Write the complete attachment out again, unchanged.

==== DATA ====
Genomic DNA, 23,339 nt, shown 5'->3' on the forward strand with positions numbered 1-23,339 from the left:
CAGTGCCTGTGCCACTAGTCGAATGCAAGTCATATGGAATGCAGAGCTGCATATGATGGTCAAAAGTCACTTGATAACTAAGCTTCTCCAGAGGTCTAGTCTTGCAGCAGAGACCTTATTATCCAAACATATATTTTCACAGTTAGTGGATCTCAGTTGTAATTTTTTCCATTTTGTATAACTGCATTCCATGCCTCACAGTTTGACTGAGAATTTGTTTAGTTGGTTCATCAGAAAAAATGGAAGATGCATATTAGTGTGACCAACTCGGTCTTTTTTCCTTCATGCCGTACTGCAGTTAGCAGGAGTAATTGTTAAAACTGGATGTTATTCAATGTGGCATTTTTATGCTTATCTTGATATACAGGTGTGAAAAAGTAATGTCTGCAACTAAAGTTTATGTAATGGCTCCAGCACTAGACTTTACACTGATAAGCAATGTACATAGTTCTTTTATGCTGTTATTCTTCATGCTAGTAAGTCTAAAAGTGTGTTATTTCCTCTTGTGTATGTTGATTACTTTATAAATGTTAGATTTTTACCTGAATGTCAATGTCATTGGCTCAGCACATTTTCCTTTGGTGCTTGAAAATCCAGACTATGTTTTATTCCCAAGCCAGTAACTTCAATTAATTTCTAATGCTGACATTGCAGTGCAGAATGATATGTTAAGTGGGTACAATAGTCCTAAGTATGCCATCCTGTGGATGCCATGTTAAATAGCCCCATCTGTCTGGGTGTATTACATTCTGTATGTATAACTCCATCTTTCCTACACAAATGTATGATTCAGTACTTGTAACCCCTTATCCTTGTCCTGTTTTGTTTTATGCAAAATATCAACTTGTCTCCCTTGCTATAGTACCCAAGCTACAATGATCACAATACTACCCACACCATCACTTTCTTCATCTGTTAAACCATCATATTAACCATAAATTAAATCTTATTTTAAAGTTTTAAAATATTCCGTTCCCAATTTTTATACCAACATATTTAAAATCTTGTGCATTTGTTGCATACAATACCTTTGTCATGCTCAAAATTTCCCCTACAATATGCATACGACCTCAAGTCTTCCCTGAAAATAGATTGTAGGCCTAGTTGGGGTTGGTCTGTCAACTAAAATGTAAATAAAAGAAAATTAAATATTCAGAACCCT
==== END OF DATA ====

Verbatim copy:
Genomic DNA, 23,339 nt, shown 5'->3' on the forward strand with positions numbered 1-23,339 from the left:
CAGTGCCTGTGCCACTAGTCGAATGCAAGTCATATGGAATGCAGAGCTGCATATGATGGTCAAAAGTCACTTGATAACTAAGCTTCTCCAGAGGTCTAGTCTTGCAGCAGAGACCTTATTATCCAAACATATATTTTCACAGTTAGTGGATCTCAGTTGTAATTTTTTCCATTTTGTATAACTGCATTCCATGCCTCACAGTTTGACTGAGAATTTGTTTAGTTGGTTCATCAGAAAAAATGGAAGATGCATATTAGTGTGACCAACTCGGTCTTTTTTCCTTCATGCCGTACTGCAGTTAGCAGGAGTAATTGTTAAAACTGGATGTTATTCAATGTGGCATTTTTATGCTTATCTTGATATACAGGTGTGAAAAAGTAATGTCTGCAACTAAAGTTTATGTAATGGCTCCAGCACTAGACTTTACACTGATAAGCAATGTACATAGTTCTTTTATGCTGTTATTCTTCATGCTAGTAAGTCTAAAAGTGTGTTATTTCCTCTTGTGTATGTTGATTACTTTATAAATGTTAGATTTTTACCTGAATGTCAATGTCATTGGCTCAGCACATTTTCCTTTGGTGCTTGAAAATCCAGACTATGTTTTATTCCCAAGCCAGTAACTTCAATTAATTTCTAATGCTGACATTGCAGTGCAGAATGATATGTTAAGTGGGTACAATAGTCCTAAGTATGCCATCCTGTGGATGCCATGTTAAATAGCCCCATCTGTCTGGGTGTATTACATTCTGTATGTATAACTCCATCTTTCCTACACAAATGTATGATTCAGTACTTGTAACCCCTTATCCTTGTCCTGTTTTGTTTTATGCAAAATATCAACTTGTCTCCCTTGCTATAGTACCCAAGCTACAATGATCACAATACTACCCACACCATCACTTTCTTCATCTGTTAAACCATCATATTAACCATAAATTAAATCTTATTTTAAAGTTTTAAAATATTCCGTTCCCAATTTTTATACCAACATATTTAAAATCTTGTGCATTTGTTGCATACAATACCTTTGTCATGCTCAAAATTTCCCCTACAATATGCATACGACCTCAAGTCTTCCCTGAAAATAGATTGTAGGCCTAGTTGGGGTTGGTCTGTCAACTAAAATGTAAATAAAAGAAAATTAAATATTCAGAACCCT